Asian Recipes

Asian Recipes Blog

The Unrivaled Practical Guide for Asian Cooking

Can we cook cucumber and serve it as a vegetable with other dishes?

Hot cucumber makes a light, crisp vegetable dish to go with fish, but it shrinks during salting and cooking so you should allow a whole one to serve two people, or three at the most. You may have to use two pans if you are cooking for a larger number. Choose young cucumbers, which are smaller and have a thinner skin than older cucumbers and are likely to have fewer seeds and softer, more edible flesh.

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11:35:00 on 10/27/06 by Webmaster - Questions and Answers -

Why do some recipes tell us to salt cucumbers before using?

Salt draws out the moisture which softens the crisp cucumber, resulting in a denser texture and a more concentrated flavor. This method is used for the tangy Greek salad or dip called tzatziki, in which the cucumber is coarsely grated and salted for 30 minutes; it is then rinsed, squeezed dry and mixed into yoghurt with plenty of garlic and a splash of olive oil.

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10:28:00 on 10/27/06 by Webmaster - Questions and Answers -

Can we crystallize ginger in the same way as fruit?

Commercial preserved or stem ginger in syrup is made from the very youngest shoots of the ginger plant, and these contain very little fiber. The fresh root ginger we can buy is too fibrous to be used for home-made crystallized ginger. To give a subtle flavor of ginger to your own crystallized fruit, add a peeled piece of fresh ginger to the sugar syrup. Steep it with the fruit and discard it when done.

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09:30:00 on 10/27/06 by Webmaster - Questions and Answers -

Can all fruits be crystallized?

Strongly flavored fruits such as apricots, cherries, mangoes, paw-paw, peaches, pineapple, plums and slightly under-ripe pears are the best choice for crystallizing. You can also treat orange, lemon and grapefruit peel, and chestnuts, in the same way. Soft fruits such as berries, kiwifruit and melon are not suitable because they contain too much water and will break up and become mushy. Equally, the large amount of juice in whole oranges and lemons causes them to collapse easily, which makes them difficult to crystallize at home, but tiny kumquat can be preserved by this method.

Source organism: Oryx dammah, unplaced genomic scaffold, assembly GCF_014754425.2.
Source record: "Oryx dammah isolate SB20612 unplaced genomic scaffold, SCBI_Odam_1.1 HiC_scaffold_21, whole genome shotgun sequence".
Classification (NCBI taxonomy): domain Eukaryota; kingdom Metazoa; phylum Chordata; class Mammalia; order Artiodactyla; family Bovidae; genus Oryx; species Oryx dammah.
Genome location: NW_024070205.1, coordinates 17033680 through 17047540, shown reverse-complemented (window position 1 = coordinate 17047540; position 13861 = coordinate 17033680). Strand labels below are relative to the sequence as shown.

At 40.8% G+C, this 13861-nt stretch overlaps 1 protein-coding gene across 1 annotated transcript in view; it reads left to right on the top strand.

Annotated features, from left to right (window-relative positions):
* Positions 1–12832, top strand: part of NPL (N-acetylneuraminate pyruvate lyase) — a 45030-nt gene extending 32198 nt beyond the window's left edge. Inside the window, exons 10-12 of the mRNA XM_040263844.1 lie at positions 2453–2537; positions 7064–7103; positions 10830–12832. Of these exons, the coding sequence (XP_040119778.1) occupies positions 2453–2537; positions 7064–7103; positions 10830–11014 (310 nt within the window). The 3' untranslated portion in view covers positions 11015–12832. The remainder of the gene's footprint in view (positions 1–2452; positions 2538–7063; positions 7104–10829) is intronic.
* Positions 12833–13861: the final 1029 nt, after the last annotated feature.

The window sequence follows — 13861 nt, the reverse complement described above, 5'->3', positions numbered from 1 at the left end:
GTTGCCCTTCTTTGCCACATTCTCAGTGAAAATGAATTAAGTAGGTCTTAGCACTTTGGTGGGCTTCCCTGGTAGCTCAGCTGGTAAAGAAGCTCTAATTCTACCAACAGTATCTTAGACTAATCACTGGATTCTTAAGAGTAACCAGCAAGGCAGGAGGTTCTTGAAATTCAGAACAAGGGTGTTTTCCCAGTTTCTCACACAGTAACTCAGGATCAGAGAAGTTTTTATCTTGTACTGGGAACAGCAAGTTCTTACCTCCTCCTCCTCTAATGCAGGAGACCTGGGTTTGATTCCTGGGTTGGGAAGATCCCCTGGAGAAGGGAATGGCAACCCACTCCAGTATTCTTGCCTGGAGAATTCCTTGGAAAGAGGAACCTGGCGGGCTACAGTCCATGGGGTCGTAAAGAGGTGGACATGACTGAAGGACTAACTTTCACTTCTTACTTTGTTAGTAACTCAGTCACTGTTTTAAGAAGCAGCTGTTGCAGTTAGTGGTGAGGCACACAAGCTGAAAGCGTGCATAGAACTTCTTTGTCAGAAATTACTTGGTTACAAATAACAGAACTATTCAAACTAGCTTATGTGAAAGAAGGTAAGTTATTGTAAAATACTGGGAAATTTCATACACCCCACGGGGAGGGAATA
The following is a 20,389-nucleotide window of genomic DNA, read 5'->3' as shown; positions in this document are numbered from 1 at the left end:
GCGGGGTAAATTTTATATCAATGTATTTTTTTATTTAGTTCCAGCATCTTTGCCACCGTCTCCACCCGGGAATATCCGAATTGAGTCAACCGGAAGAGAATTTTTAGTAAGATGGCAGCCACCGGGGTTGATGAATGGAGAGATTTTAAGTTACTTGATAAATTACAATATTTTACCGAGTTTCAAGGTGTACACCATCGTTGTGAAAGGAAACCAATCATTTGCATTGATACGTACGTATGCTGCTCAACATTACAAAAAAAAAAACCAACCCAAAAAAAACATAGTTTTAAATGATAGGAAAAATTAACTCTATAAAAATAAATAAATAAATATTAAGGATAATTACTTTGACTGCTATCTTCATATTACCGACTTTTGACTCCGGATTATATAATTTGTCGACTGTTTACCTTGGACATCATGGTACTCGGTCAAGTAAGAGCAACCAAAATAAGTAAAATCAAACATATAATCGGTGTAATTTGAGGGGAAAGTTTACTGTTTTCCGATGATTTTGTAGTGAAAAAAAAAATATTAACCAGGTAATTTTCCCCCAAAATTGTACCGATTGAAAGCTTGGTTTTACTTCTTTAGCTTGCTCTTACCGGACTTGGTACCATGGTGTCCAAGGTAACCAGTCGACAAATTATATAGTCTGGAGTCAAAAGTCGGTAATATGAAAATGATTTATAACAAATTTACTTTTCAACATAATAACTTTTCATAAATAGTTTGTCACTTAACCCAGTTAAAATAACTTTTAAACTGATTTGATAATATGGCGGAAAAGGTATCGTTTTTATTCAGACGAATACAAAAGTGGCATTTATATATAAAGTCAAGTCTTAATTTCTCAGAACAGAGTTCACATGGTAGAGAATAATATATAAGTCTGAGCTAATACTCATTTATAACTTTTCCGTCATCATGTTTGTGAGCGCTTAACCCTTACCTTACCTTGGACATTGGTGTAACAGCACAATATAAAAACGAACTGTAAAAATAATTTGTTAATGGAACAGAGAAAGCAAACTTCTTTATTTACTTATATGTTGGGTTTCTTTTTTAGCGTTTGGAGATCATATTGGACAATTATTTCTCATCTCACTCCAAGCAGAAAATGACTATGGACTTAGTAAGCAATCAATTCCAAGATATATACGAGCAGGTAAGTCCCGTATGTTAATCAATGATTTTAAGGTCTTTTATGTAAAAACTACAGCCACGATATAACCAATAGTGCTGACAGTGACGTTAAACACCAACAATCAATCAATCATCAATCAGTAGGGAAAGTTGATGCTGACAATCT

You can use either canned or fresh fruit but canned fruit is easier to handle, with the exception of canned plums, which soften and disintegrate during the process.

Fresh fruit must be in perfect condition. The first step is to poach it lightly in sugar syrup until just tender. The second stage is to make a crystallizing syrup from the cooking water and then the process is the same as for canned fruit. It needs to be steeped for two to three days longer than canned fruit. Because fresh fruit can break up during the process, it is harder to see when enough sugar has been absorbed so the soaking may be stopped too soon, in which case the fruit could go mouldy.

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08:17:44 on 10/27/06 by Webmaster - Questions and Answers -

How to make crystallized fruits as Christmas presents at home?

Crystallized fruits, though expensive to buy, can be made quite cheaply at home and make lovely presents. The fruit is simply saturated in a sugar syrup then left to dry, and although the process takes more than a week, it requires only a small amount of time each day. Don't be tempted to hurry the process or the fruit will shrivel and become tough. To finish off the fruit, give it a sparkling crystallized finish or a smoother, shiny glace coating.

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01:15:00 on 10/27/06 by Webmaster - Questions and Answers -

Is there an easier way to make decorative sugar flowers?

There are two methods. In the simplest, known as sugar-frosting, the flowers are brushed with egg white and then dusted with caster sugar, and this will preserve them for up to two days.

If you want them to last longer you need to use gum arabic (available from cake decorating shops and some chemists) dissolved in rose or orange-flower water. To use gum arabic as a covering, melt 15 g of gum arabic in 2 tablespoons of flower water. The gum must be thoroughly dissolved, so follow the packet instructions.

Using an artist's paintbrush, coat the flowers, petals or leaves on all sides with the gum arabic mixture, then dust them all over with caster sugar. Place the flowers on a baking tray lined with nonstick baking paper and leave them in a warm place for one to two days until they are dry and hard. Stored in a glass jar with a tight-fitting lid, they will keep for up to a year.

As this method takes quite some time and the flowers tend to lose their shape, it is best-suited for petals and flowers that are strongly scented and flavored and have a good color, such as gardenia, rose petals or violets. They can be used whole as decorations, or can be crushed and stirred into meringues or whipped cream for a delicate flavoring. Frosted flowers are a pretty touch on a cake or mousse.

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00:30:00 on 10/27/06 by Webmaster - Questions and Answers -